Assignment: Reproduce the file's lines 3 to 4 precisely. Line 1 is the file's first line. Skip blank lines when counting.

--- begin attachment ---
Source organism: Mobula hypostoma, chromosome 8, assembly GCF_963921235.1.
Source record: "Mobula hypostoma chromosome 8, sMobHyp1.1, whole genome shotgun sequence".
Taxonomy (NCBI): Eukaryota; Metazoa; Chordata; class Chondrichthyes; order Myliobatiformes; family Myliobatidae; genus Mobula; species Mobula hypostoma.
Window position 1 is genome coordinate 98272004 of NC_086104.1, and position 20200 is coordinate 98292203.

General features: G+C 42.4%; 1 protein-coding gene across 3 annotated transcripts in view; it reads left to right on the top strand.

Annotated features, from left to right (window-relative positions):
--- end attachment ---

Taxonomy (NCBI): Eukaryota; Metazoa; Chordata; class Chondrichthyes; order Myliobatiformes; family Myliobatidae; genus Mobula; species Mobula hypostoma.
Window position 1 is genome coordinate 98272004 of NC_086104.1, and position 20200 is coordinate 98292203.